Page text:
Yes, DHA is important, especially to pregnant/nursing women, children, those recovering from stroke and brain injury etc. The purpose of EPA 500 is to provide EPA only to those who want just EPA. DHA is counter productive for people with depression and mood issues – see blogs above, especially the one on DHA and your brain.

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Brian January 5, 2014 at 5:08 pm

Thanks Vin… I read the blog posts and looked at other info on the web re: DHA. Since DHA is important and your “regular” pills have a substantial overage of EPA, I don’t really get the benefit of EPA only pills, other than as a product for people with specific needs. And the mood issue argument seems a little light on science. I would imagine that one guiding principle is to eat whole foods, since that is what we have evolved to eat, but after a brief search, I could not find the DHA/EPA ratio found naturally in fish. Any thoughts on this? Thanks.

Pav August 9, 2013 at 10:38 am

For fish oil in enteric pills, if I understand it correct, means the enteric pill will not breakdown in the stomach but rather in the intestines.

Won’t that somehow affect EE fish oil? Will they miss the hydrolysis process in the stomach mentioned in the last paragraph about the science?

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Vin Kutty August 11, 2013 at 12:33 am

Hi Pav – no, enteric coating will not affect EE fish oil. Most of the digestive enzymes needed for absorption is present in the intestines. Yes, some absorption takes place in the stomach if the pill is not enteric coated, but most happens in the intestines.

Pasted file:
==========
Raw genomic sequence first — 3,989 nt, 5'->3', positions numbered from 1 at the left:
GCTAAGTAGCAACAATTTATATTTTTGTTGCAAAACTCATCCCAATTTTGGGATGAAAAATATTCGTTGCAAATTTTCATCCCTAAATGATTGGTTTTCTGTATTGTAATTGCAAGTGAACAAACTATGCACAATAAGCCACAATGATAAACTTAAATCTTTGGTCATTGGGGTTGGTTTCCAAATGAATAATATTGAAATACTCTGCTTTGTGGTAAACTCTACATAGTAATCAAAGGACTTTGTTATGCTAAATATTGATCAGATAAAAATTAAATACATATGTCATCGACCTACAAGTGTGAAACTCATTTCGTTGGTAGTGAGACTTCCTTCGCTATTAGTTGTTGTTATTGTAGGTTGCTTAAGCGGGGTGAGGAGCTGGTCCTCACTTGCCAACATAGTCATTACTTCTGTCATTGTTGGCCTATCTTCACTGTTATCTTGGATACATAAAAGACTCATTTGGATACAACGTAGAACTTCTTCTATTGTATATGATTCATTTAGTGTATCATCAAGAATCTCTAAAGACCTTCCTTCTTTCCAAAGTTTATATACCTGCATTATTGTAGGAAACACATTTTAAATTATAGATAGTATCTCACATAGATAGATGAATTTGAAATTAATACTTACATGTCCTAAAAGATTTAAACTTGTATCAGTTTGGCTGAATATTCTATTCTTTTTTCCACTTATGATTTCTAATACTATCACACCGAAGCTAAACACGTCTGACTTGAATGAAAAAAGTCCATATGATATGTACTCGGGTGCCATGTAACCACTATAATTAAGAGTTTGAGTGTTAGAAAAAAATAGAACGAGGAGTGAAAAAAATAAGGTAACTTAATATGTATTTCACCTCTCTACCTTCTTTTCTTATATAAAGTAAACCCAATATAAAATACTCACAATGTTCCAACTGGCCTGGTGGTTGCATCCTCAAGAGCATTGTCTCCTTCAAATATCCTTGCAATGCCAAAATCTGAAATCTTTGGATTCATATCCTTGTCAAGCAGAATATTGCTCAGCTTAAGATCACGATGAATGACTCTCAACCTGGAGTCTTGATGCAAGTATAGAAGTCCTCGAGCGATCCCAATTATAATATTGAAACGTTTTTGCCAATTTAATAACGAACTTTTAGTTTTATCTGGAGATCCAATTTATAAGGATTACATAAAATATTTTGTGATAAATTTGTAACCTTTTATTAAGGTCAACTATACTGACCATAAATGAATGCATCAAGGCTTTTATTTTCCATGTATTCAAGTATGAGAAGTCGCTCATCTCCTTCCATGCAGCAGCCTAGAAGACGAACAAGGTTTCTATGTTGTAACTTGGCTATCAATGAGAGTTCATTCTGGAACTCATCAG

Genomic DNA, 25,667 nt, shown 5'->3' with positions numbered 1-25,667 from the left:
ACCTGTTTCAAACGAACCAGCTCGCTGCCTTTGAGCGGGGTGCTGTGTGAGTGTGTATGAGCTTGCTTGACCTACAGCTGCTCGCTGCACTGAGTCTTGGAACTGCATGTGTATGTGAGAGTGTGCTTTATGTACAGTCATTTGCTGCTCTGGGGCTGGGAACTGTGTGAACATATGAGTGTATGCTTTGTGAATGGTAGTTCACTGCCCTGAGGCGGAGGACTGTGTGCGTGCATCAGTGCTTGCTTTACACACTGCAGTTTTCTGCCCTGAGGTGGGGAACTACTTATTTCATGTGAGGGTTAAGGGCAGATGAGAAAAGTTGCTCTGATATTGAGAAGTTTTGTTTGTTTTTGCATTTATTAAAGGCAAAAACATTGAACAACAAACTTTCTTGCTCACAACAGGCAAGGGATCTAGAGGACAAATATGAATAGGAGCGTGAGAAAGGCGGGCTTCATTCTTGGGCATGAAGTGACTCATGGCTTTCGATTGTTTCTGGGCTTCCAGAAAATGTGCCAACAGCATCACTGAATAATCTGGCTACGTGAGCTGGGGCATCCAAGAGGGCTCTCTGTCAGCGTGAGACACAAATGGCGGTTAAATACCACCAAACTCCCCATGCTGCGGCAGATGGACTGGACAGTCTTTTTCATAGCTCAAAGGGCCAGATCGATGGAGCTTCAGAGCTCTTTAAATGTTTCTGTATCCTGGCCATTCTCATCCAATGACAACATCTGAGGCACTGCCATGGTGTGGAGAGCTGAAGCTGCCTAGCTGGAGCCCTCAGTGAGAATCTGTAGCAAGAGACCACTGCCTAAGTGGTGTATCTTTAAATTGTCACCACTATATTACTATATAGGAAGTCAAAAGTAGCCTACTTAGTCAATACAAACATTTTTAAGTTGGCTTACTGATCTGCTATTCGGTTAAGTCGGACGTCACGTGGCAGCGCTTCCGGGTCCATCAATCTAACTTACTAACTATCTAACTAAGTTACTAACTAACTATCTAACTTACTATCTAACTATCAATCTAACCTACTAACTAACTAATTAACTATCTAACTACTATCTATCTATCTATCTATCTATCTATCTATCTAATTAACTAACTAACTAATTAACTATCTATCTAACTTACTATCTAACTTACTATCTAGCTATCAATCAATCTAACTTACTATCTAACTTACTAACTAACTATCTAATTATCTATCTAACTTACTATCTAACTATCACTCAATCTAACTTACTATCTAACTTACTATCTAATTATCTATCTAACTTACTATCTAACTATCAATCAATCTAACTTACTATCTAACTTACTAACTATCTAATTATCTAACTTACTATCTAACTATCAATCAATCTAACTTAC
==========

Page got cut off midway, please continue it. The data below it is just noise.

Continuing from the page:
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Keynen Holt September 19, 2013 at 5:53 pm

Hi Vin,
Is it possible that EE fish oil can add stress on the liver or cause any damage to other body organs with long term usage?

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Vin Kutty September 20, 2013 at 6:55 pm

Hi Keynen – highly unlikely but there is no evidence to say conclusively either way. I presume you ask because of the molecule of ethanol liberated during metabolism. As I outlined about, the alcohol thing is a non-issue cooked up by marketers.

It’s OK to be concerned about what you put in your body. Actually, I highly recommend it. But the above presumption is misplaced concern in my opinion.

A much bigger issue is increased inflammation and oxidation of LDL from too much Omega-6. I’d rather people cut back on their seed oils and processed foods to tackle this problem than take more Omega-3, regardless of whether it is EE or TG.

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DPK September 28, 2013 at 11:07 pm

Hi Vin,

LOVE, LOVE, LOVE this site, I learn so much. You repeatedly mention the need to cut back on seed oils (corn, soybean, sunflower, etc.) . I cook with extra virgin olive oil but happen to love corn and edemame and eat them weekly. Is eating them just as harmful as using their oils (which are commercially processed ? )

I love almonds too and eat them 4-5 times/week, 20 Trader Joe’s roasted, unsalted almonds to be exact, about 1 ounce by weight. Almonds have 12,053mg of omega-6 per 100gr so if my math is correct, 1 oz = 28.35 gr, I’m ingesting roughly 3,500 mg of omega-6 daily with just the almonds alone. Is there a limit to how much omega-6/day can be consumed ? I only take 180 mg EPA/120 mg DHA daily from Nature Made for general health … I know, I know, will increase to 1,000mg now that I’ve found your site.